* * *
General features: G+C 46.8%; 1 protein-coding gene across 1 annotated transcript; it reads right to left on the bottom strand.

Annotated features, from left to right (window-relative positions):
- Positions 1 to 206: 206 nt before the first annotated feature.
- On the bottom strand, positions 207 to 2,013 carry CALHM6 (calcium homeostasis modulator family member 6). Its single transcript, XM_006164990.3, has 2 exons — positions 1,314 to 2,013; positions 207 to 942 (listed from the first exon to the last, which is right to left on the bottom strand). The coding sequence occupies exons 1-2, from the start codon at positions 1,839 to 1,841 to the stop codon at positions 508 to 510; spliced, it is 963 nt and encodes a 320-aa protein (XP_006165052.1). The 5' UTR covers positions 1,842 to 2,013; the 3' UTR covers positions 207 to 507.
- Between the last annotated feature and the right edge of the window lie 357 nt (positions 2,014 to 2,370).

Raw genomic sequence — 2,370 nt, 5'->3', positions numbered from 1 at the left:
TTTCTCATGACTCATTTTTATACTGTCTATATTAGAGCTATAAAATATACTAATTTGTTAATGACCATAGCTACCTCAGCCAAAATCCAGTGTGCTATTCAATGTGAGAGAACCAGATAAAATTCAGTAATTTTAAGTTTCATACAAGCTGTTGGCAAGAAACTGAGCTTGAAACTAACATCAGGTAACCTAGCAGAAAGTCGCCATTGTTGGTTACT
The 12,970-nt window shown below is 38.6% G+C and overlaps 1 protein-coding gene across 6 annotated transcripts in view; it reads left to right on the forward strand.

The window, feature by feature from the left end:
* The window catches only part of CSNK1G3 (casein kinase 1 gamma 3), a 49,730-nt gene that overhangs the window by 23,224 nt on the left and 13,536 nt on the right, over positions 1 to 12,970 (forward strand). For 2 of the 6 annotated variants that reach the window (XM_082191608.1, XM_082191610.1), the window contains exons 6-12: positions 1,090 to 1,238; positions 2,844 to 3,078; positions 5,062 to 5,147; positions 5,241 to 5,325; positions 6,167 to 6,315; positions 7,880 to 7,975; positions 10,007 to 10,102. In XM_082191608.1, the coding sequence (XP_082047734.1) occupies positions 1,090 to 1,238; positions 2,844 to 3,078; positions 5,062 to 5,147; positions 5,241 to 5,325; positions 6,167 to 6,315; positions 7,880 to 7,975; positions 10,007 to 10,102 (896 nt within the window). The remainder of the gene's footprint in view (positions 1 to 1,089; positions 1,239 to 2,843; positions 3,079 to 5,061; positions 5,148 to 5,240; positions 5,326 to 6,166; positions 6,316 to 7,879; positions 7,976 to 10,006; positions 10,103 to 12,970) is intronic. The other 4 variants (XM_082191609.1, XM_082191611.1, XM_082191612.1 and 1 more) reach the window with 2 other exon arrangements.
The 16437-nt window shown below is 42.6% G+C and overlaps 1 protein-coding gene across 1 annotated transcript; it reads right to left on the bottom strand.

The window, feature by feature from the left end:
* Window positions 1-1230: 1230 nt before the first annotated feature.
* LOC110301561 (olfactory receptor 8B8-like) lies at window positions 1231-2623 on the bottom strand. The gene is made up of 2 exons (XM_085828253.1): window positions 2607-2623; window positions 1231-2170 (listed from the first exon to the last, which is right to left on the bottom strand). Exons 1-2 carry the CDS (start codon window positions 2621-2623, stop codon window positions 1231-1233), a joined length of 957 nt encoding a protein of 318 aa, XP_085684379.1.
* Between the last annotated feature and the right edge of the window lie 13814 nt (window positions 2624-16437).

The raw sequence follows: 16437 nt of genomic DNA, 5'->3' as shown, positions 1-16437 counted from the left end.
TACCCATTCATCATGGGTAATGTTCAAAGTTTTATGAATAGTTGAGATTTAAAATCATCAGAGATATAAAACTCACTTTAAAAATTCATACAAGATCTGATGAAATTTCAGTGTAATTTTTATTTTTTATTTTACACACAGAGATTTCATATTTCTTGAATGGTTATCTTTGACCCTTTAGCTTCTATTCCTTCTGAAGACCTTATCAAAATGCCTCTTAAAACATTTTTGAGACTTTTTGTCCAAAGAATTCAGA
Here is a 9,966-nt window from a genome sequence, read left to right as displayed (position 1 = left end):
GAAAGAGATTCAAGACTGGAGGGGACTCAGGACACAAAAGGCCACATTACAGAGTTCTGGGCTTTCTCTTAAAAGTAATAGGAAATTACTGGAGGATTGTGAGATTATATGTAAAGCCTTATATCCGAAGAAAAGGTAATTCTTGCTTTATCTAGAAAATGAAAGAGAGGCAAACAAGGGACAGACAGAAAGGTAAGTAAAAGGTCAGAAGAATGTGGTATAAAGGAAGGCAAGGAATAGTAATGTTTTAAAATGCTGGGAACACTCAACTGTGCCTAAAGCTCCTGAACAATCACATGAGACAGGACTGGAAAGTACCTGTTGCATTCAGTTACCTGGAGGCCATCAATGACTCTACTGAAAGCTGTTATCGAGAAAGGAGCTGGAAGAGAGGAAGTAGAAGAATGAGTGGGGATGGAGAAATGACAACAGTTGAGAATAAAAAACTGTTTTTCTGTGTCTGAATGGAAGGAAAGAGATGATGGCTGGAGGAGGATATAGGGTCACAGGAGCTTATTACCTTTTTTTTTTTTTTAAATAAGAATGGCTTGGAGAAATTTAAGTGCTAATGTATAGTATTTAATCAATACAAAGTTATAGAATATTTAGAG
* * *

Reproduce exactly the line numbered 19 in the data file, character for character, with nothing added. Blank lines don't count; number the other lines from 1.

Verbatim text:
GAAAGAGATTCAAGACTGGAGGGGACTCAGGACACAAAAGGCCACATTACAGAGTTCTGGGCTTTCTCTTAAAAGTAATAGGAAATTACTGGAGGATTGTGAGATTATATGTAAAGCCTTATATCCGAAGAAAAGGTAATTCTTGCTTTATCTAGAAAATGAAAGAGAGGCAAACAAGGGACAGACAGAAAGGTAAGTAAAAGGTCAGAAGAATGTGGTATAAAGGAAGGCAAGGAATAGTAATGTTTTAAAATGCTGGGAACACTCAACTGTGCCTAAAGCTCCTGAACAATCACATGAGACAGGACTGGAAAGTACCTGTTGCATTCAGTTACCTGGAGGCCATCAATGACTCTACTGAAAGCTGTTATCGAGAAAGGAGCTGGAAGAGAGGAAGTAGAAGAATGAGTGGGGATGGAGAAATGACAACAGTTGAGAATAAAAAACTGTTTTTCTGTGTCTGAATGGAAGGAAAGAGATGATGGCTGGAGGAGGATATAGGGTCACAGGAGCTTATTACCTTTTTTTTTTTTTTAAATAAGAATGGCTTGGAGAAATTTAAGTGCTAATGTATAGTATTTAATCAATACAAAGTTATAGAATATTTAGAG